Today is Earth Day, a day to celebrate our environment and the impact we have on it. Many of us in North America do not feel the environmental impact of the choices we make and actions we take: our water is clean, our waste gets whisked away from our houses every week, and food is plentiful in our grocery stores. Millions of people around the world, however, lack access to safe drinking water and sanitation services, live in overcrowded and polluted urban centres, and experience food insecurity. These people know how severe the consequences of not taking care of our environment can be: destabilized economies, political instability, escalating public health issues and costs, lost productivity, damage to ecosystems, and a legacy of problems passed down to future generations.
As we all think about what we can do to minimize our impact on the environment - driving our cars less, using less heat or air-conditioning, recycling, turning off lights and electronics, or making responsible purchases – we want to share what some of our artisan partners in Asia and Africa are doing to build sustainable businesses.
Quazi Design is a new partner of Far & Wide Collective. Working out of Swaziland, Quazi Design is a cutting-edge craft company that transforms waste magazines into original accessories and home decor items, with the belief that the combination of craftsmanship and innovation is a powerful tool for development. For Quazi Designs, “the key to sustainability is good design that respects the environment and its producers.” Their products utilise 100% waste magazines sourced locally and each product is handmade at their workshop in Swaziland, Southern Africa. The result is so incredible you will never believe it’s paper!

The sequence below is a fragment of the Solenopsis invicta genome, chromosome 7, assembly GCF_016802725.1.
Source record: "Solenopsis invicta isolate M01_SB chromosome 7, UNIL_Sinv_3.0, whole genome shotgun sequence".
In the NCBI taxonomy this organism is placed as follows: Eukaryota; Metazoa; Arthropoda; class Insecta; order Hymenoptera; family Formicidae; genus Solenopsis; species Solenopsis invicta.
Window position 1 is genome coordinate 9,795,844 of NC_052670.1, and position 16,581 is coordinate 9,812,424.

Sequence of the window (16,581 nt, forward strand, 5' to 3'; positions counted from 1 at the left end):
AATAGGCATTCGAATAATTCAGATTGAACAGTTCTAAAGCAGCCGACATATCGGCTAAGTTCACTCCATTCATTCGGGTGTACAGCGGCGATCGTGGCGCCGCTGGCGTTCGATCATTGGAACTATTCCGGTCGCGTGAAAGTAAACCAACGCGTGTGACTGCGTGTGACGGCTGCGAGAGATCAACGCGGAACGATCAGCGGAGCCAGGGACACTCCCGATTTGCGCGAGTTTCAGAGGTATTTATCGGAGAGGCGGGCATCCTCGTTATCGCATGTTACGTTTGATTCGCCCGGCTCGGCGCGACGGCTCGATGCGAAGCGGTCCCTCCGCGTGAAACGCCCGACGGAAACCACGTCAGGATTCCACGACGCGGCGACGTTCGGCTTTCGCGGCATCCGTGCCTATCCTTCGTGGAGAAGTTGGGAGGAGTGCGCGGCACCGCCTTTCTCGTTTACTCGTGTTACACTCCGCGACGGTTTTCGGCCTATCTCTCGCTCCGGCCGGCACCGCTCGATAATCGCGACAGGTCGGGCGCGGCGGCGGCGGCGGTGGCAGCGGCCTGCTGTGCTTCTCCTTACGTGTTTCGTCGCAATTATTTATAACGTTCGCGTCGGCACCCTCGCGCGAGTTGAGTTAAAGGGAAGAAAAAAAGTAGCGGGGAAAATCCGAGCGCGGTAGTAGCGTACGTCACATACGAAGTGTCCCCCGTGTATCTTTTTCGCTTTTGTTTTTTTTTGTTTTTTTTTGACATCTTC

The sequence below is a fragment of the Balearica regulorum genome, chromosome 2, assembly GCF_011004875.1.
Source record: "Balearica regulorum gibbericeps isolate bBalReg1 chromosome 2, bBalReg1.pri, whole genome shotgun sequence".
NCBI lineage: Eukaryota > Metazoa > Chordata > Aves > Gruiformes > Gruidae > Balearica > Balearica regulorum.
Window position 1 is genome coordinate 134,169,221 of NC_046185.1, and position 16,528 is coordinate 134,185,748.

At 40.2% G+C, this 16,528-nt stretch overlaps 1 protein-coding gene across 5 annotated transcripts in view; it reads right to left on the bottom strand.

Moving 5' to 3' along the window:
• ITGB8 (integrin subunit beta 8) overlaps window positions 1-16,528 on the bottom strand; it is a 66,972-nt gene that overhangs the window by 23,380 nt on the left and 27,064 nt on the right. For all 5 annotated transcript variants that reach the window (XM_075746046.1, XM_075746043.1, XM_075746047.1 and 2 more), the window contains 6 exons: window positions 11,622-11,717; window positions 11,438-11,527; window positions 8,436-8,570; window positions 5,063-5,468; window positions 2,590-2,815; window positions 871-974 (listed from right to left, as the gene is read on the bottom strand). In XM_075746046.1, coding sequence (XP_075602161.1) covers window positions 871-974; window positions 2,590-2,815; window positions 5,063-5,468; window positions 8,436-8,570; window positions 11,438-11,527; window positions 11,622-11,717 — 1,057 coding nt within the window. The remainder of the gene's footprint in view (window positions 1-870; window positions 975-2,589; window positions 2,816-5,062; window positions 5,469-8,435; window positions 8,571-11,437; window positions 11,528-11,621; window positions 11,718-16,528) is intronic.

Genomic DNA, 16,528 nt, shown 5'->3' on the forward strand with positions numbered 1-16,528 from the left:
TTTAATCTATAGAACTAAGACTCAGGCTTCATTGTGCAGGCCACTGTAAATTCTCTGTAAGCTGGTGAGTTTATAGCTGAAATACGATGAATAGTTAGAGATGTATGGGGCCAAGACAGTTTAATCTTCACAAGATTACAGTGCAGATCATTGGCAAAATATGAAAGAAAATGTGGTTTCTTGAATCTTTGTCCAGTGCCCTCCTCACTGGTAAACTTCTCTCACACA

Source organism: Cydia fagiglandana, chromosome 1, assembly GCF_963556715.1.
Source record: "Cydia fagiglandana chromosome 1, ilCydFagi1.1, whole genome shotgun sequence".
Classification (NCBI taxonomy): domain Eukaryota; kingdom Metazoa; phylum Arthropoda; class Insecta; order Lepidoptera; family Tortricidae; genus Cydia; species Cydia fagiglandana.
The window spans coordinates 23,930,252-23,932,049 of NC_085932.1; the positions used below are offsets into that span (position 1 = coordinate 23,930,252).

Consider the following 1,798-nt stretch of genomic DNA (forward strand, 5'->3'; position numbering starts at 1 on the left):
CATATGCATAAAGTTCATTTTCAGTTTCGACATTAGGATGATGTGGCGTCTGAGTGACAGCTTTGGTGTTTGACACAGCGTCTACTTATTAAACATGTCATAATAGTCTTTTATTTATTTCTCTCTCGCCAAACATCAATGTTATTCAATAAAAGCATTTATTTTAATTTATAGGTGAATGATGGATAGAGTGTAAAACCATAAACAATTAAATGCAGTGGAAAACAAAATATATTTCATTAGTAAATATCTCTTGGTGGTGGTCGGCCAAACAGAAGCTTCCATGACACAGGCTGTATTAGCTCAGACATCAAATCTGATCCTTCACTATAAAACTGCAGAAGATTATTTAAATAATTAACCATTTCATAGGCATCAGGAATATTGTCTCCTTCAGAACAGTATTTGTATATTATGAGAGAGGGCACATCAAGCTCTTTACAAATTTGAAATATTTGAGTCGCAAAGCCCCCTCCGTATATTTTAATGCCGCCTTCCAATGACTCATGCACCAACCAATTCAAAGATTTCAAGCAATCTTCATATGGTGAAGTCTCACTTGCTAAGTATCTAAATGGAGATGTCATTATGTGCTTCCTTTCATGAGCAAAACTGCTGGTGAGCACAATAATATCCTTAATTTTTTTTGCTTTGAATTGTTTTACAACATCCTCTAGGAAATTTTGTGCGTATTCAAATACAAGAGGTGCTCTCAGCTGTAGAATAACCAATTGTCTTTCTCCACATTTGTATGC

House of Wandering Silk is a social enterprise based out of New Delhi, India, which was founded based on Gandhi’s apt saying that "there is no beauty in the finest cloth if it creates hunger and unhappiness". HOWS is committed to creating the finest and most beautiful products that bring economic and social empowerment to marginalised communities, especially women, while bringing joy to their customers. They use recycled, organic, and hand-made materials and “upcycle” them to create something beautiful. For example, vintage silk saris have been reused and repurposed as these gorgeous, one-of-a-kind kantha scarves.